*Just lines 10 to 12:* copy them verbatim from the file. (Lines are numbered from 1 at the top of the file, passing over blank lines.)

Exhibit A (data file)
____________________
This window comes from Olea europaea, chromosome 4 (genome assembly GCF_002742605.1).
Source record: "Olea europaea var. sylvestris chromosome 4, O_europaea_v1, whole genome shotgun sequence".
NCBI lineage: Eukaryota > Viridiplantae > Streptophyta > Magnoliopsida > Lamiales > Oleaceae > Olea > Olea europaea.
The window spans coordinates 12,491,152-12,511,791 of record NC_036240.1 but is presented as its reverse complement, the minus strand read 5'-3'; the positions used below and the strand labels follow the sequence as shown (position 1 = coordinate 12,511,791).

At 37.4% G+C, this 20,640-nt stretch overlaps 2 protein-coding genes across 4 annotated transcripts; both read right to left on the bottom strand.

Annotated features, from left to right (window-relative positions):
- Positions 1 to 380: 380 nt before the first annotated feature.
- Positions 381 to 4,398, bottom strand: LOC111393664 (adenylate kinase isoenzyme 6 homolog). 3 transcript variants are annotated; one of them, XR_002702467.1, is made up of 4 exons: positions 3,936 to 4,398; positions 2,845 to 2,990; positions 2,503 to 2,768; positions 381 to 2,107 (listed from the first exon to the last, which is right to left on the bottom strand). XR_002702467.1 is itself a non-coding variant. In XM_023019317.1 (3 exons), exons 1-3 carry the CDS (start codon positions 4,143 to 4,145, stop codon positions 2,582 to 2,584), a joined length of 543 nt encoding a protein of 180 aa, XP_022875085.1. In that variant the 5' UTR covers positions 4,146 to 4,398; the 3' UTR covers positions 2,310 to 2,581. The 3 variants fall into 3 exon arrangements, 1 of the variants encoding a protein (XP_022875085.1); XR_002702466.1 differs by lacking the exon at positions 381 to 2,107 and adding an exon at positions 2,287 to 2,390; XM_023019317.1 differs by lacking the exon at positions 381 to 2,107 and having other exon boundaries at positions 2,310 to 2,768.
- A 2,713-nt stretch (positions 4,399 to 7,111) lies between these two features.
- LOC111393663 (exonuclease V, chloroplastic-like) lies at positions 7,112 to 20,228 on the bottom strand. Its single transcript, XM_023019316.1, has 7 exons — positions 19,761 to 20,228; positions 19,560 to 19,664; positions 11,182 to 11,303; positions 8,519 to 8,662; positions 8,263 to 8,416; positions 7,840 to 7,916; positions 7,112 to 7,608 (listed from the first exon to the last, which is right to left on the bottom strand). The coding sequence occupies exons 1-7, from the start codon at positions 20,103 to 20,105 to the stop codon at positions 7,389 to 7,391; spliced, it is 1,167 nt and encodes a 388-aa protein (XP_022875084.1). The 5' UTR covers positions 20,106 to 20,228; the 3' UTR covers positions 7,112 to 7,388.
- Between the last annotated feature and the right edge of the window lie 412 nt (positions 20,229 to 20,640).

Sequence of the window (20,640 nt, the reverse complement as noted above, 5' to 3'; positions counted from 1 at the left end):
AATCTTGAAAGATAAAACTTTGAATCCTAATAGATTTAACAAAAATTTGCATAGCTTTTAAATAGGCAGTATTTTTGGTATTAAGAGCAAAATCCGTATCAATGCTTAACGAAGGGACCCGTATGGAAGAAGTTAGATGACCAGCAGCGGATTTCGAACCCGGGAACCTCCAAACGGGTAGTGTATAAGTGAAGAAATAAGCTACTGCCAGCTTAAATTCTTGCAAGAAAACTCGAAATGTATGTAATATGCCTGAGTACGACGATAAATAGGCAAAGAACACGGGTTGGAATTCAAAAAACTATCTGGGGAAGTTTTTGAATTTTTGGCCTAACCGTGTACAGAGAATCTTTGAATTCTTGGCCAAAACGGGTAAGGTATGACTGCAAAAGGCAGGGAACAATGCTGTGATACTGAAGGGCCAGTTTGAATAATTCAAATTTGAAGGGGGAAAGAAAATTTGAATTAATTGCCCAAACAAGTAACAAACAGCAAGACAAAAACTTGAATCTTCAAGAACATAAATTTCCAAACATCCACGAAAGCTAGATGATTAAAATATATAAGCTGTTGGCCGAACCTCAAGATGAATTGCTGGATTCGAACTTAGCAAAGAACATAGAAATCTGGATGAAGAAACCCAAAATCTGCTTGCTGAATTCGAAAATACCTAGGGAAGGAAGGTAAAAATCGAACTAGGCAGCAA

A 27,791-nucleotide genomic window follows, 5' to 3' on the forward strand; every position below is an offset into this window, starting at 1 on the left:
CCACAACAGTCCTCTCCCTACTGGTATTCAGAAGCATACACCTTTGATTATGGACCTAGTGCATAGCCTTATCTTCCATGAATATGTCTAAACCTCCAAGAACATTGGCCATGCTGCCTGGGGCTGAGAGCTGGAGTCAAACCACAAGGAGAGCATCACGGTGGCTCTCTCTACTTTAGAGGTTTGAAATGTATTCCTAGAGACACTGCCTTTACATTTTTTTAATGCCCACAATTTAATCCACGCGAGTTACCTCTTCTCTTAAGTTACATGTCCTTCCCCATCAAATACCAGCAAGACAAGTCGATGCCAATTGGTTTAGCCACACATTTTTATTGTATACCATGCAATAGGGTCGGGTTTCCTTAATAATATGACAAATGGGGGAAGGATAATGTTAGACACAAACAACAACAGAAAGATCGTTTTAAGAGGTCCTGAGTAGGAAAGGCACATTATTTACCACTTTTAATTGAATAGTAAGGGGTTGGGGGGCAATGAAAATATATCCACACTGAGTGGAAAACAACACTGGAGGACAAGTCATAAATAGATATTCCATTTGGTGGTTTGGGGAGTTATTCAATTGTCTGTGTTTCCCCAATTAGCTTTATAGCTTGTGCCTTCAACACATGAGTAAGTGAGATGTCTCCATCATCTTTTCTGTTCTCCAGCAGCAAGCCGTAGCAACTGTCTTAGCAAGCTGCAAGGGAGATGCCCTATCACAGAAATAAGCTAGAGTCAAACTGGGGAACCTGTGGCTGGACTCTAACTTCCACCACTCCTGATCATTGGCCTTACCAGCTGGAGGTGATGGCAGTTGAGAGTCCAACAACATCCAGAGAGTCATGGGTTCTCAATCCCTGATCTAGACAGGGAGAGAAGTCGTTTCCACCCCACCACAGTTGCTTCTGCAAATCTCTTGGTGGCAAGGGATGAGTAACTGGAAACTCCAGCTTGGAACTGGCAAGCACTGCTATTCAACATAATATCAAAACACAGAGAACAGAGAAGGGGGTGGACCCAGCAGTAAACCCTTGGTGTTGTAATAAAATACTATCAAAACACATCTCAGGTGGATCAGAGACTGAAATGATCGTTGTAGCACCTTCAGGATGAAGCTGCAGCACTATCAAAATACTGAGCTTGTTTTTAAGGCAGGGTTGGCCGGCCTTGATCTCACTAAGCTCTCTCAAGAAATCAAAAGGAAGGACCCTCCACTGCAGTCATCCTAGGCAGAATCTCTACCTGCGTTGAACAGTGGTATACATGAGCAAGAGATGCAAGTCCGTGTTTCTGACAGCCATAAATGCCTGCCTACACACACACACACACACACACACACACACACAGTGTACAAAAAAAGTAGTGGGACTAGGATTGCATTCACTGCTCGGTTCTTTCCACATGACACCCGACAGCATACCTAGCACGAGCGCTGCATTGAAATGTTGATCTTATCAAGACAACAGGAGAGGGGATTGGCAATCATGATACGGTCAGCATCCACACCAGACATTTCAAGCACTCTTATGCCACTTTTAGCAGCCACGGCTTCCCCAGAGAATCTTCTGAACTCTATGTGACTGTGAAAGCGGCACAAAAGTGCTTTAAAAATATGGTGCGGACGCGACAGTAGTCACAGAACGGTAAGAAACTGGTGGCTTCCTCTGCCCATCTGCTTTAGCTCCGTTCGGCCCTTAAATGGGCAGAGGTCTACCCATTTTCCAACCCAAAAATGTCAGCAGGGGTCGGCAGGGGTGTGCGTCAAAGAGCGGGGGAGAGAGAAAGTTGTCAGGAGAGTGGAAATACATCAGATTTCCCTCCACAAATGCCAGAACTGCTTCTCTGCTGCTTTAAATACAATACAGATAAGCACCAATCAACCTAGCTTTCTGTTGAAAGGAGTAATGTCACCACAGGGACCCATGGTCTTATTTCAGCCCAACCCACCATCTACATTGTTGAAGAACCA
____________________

- LOC111393663 (exonuclease V, chloroplastic-like) lies at positions 7,112 to 20,228 on the bottom strand. Its single transcript, XM_023019316.1, has 7 exons — positions 19,761 to 20,228; positions 19,560 to 19,664; positions 11,182 to 11,303; positions 8,519 to 8,662; positions 8,263 to 8,416; positions 7,840 to 7,916; positions 7,112 to 7,608 (listed from the first exon to the last, which is right to left on the bottom strand). The coding sequence occupies exons 1-7, from the start codon at positions 20,103 to 20,105 to the stop codon at positions 7,389 to 7,391; spliced, it is 1,167 nt and encodes a 388-aa protein (XP_022875084.1). The 5' UTR covers positions 20,106 to 20,228; the 3' UTR covers positions 7,112 to 7,388.
- Between the last annotated feature and the right edge of the window lie 412 nt (positions 20,229 to 20,640).

Sequence of the window (20,640 nt, the reverse complement as noted above, 5' to 3'; positions counted from 1 at the left end):